These include shortages or non-existent capabilities in these areas: adequate tactical mobility to sustain, move and survive; deep sensing; long-range fires convergence; sufficient attack and reconnaissance aviation assets or air assault at the scale for large combat operations; brigade-level organic electronic warfare capability; division-level, mobile, short-range air defense or air defense artillery; division-sized bridging capabilities; and a paltry ability to shape the deep fight with existing long-range fires.
Dougherty questioned the value of armored ground reconnaissance survivability with the availability of low-cost drone strike capabilities. Though he qualified his criticism, saying that there may be aspects he’s not fully considered.
“There are a whole lot of other ways to do reconnaissance that don’t involve sending out a platoon of tanks or Bradleys,” he said.
The purpose of a cavalry squadron, Richardson said, is to enable the division to contact the enemy “on our terms” in large-scale combat. The squadron will continue being the “eyes and ears” of the division.
The idea is to first “penetrate” with long-range fires and then push units out to disintegrate the enemy’s defenses.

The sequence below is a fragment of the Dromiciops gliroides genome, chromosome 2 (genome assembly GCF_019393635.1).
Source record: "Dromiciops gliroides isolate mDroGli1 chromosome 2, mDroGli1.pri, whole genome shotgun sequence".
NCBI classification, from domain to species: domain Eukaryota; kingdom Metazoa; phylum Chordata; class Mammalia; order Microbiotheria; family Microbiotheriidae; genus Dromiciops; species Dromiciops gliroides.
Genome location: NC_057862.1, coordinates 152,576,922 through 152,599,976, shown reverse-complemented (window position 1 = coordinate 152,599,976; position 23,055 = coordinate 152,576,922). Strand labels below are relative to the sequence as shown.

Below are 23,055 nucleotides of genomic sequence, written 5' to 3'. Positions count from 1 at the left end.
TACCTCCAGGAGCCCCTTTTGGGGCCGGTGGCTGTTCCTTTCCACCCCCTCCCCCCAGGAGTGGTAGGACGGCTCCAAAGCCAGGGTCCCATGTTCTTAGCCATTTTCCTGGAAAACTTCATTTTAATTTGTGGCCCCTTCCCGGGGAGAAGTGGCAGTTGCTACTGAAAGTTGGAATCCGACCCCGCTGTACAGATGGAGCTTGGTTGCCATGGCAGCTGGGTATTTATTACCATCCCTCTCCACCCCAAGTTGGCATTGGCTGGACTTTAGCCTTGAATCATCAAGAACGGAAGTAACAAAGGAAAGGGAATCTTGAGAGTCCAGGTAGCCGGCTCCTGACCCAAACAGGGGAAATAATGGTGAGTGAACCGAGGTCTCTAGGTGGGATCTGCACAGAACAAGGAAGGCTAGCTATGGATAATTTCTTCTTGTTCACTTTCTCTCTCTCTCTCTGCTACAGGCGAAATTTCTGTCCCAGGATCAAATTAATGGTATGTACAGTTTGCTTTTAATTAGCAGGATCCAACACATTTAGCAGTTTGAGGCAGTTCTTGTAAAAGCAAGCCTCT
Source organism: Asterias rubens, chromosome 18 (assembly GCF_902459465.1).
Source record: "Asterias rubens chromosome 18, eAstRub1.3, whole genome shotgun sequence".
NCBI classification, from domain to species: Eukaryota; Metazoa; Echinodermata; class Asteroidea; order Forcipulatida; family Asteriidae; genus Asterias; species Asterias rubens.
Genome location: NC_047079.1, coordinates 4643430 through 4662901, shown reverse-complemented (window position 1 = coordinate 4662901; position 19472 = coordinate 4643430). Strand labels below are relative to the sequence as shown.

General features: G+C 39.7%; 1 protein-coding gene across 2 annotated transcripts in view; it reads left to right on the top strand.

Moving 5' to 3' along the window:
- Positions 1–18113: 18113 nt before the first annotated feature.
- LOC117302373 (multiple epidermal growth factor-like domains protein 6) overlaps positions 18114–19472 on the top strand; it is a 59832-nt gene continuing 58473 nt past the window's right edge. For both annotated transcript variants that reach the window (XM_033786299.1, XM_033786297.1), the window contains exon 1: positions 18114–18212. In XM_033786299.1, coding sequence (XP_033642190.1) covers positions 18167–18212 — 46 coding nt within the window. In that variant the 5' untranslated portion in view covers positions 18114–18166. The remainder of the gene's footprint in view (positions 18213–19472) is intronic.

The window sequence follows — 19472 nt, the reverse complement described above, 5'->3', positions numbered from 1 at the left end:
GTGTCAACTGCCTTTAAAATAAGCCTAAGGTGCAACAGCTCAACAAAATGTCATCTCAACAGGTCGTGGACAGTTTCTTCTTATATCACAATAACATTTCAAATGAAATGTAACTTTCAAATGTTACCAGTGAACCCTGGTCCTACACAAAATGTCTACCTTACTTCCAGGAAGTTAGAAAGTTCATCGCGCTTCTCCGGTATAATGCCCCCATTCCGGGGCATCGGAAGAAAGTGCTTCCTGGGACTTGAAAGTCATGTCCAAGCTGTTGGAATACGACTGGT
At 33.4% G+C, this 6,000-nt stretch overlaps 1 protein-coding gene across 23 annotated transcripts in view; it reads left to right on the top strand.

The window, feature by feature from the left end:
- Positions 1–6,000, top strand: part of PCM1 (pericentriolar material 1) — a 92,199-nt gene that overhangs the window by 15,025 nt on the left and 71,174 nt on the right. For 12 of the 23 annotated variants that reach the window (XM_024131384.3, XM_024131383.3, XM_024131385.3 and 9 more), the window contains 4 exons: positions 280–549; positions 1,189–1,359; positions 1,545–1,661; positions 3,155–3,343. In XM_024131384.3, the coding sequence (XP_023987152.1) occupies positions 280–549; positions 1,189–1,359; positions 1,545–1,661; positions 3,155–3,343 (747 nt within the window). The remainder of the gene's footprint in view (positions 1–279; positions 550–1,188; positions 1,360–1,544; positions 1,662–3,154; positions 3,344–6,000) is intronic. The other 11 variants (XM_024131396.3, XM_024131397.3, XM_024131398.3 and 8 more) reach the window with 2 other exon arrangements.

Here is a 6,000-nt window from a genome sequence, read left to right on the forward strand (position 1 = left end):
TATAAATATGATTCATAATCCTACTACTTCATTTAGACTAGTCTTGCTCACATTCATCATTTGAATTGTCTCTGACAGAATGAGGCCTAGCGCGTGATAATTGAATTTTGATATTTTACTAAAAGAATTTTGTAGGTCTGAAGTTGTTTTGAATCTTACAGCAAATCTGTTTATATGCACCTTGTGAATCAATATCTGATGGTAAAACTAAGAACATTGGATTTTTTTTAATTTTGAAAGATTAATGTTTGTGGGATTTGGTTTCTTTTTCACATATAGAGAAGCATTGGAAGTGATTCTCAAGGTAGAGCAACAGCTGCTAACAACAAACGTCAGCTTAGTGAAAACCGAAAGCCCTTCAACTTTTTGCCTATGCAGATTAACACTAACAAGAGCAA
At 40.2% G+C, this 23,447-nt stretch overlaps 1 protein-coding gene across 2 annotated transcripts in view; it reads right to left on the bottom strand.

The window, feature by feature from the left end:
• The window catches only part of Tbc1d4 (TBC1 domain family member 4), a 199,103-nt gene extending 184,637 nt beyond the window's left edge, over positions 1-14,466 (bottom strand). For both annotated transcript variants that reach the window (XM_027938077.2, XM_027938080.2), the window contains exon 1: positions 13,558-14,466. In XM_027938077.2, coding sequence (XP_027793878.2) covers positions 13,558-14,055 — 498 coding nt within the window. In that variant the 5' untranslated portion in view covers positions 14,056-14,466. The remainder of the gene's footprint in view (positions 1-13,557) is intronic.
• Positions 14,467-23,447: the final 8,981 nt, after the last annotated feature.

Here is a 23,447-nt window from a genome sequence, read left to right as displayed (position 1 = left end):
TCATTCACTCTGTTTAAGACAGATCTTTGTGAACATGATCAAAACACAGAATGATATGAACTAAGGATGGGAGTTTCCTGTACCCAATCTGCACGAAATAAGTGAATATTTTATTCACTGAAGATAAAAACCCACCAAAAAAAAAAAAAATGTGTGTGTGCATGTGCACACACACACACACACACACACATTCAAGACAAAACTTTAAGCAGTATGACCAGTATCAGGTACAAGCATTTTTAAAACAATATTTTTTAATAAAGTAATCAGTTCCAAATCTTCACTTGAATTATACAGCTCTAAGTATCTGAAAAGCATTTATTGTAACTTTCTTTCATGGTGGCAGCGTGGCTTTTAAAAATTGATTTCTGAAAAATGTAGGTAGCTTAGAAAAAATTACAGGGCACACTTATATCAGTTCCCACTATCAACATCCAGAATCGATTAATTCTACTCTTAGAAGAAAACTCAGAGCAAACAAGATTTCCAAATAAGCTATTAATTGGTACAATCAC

Success requires follow-through. That’s where Richardson sees division cavalry’s contribution.
“Critical to a successful penetration is the execution of an exploitation, a type of offensive operation that follows a successful attack, designed to disorganize the enemy in-depth and win decisively,” Richardson said.
The key is speed, momentum and leveraging multi-domain capabilities to reveal enemy positions, he said.
The draft plans would split armored brigade combat teams and cavalry squadrons into separate pieces. The cavalry squadron will hold about 947 soldiers and will detach from its current place within the brigade structure. The armored brigade would hold an armored cavalry troop of 182 soldiers along with six battalion scout platoons of three dozen soldiers each and associated support units.